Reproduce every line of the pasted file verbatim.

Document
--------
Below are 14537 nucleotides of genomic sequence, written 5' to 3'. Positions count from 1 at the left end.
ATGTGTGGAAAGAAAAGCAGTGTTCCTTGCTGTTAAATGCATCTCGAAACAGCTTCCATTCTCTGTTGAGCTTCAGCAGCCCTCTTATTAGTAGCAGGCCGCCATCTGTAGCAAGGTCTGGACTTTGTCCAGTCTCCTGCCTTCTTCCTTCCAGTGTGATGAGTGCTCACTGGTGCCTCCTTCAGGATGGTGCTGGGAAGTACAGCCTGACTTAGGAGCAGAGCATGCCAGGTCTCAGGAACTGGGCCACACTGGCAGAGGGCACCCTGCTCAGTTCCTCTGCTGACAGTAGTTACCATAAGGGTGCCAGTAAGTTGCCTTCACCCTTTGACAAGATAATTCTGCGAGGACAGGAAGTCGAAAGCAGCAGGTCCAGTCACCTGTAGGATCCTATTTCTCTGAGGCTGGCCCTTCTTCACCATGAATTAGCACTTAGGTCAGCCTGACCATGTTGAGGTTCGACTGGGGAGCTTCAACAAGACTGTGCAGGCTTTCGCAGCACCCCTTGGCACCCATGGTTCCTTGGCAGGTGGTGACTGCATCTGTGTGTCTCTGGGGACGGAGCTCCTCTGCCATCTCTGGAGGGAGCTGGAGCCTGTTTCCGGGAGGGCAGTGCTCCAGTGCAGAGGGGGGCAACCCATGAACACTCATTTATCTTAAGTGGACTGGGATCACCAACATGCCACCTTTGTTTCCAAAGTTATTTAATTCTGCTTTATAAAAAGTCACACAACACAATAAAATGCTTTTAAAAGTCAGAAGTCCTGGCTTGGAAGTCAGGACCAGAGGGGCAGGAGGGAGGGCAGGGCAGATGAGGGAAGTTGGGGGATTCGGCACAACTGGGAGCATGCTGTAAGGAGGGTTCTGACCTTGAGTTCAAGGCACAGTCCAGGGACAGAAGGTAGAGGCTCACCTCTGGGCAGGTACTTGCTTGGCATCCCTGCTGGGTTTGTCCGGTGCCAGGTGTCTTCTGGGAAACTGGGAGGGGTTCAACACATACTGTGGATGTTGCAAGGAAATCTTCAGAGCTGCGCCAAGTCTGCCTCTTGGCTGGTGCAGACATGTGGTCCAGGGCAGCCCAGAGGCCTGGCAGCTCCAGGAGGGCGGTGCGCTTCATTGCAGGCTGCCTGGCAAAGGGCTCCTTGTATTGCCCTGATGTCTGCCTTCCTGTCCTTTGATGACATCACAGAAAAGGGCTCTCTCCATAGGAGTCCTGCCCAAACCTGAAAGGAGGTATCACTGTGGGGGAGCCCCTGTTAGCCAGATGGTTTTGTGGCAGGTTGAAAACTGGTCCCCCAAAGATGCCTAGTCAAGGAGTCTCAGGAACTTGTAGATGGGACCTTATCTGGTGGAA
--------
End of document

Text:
Below are 14537 nucleotides of genomic sequence, written 5' to 3'. Positions count from 1 at the left end.
ATGTGTGGAAAGAAAAGCAGTGTTCCTTGCTGTTAAATGCATCTCGAAACAGCTTCCATTCTCTGTTGAGCTTCAGCAGCCCTCTTATTAGTAGCAGGCCGCCATCTGTAGCAAGGTCTGGACTTTGTCCAGTCTCCTGCCTTCTTCCTTCCAGTGTGATGAGTGCTCACTGGTGCCTCCTTCAGGATGGTGCTGGGAAGTACAGCCTGACTTAGGAGCAGAGCATGCCAGGTCTCAGGAACTGGGCCACACTGGCAGAGGGCACCCTGCTCAGTTCCTCTGCTGACAGTAGTTACCATAAGGGTGCCAGTAAGTTGCCTTCACCCTTTGACAAGATAATTCTGCGAGGACAGGAAGTCGAAAGCAGCAGGTCCAGTCACCTGTAGGATCCTATTTCTCTGAGGCTGGCCCTTCTTCACCATGAATTAGCACTTAGGTCAGCCTGACCATGTTGAGGTTCGACTGGGGAGCTTCAACAAGACTGTGCAGGCTTTCGCAGCACCCCTTGGCACCCATGGTTCCTTGGCAGGTGGTGACTGCATCTGTGTGTCTCTGGGGACGGAGCTCCTCTGCCATCTCTGGAGGGAGCTGGAGCCTGTTTCCGGGAGGGCAGTGCTCCAGTGCAGAGGGGGGCAACCCATGAACACTCATTTATCTTAAGTGGACTGGGATCACCAACATGCCACCTTTGTTTCCAAAGTTATTTAATTCTGCTTTATAAAAAGTCACACAACACAATAAAATGCTTTTAAAAGTCAGAAGTCCTGGCTTGGAAGTCAGGACCAGAGGGGCAGGAGGGAGGGCAGGGCAGATGAGGGAAGTTGGGGGATTCGGCACAACTGGGAGCATGCTGTAAGGAGGGTTCTGACCTTGAGTTCAAGGCACAGTCCAGGGACAGAAGGTAGAGGCTCACCTCTGGGCAGGTACTTGCTTGGCATCCCTGCTGGGTTTGTCCGGTGCCAGGTGTCTTCTGGGAAACTGGGAGGGGTTCAACACATACTGTGGATGTTGCAAGGAAATCTTCAGAGCTGCGCCAAGTCTGCCTCTTGGCTGGTGCAGACATGTGGTCCAGGGCAGCCCAGAGGCCTGGCAGCTCCAGGAGGGCGGTGCGCTTCATTGCAGGCTGCCTGGCAAAGGGCTCCTTGTATTGCCCTGATGTCTGCCTTCCTGTCCTTTGATGACATCACAGAAAAGGGCTCTCTCCATAGGAGTCCTGCCCAAACCTGAAAGGAGGTATCACTGTGGGGGAGCCCCTGTTAGCCAGATGGTTTTGTGGCAGGTTGAAAACTGGTCCCCCAAAGATGCCTAGTCAAGGAGTCTCAGGAACTTGTAGATGGGACCTTATCTGGTGGAA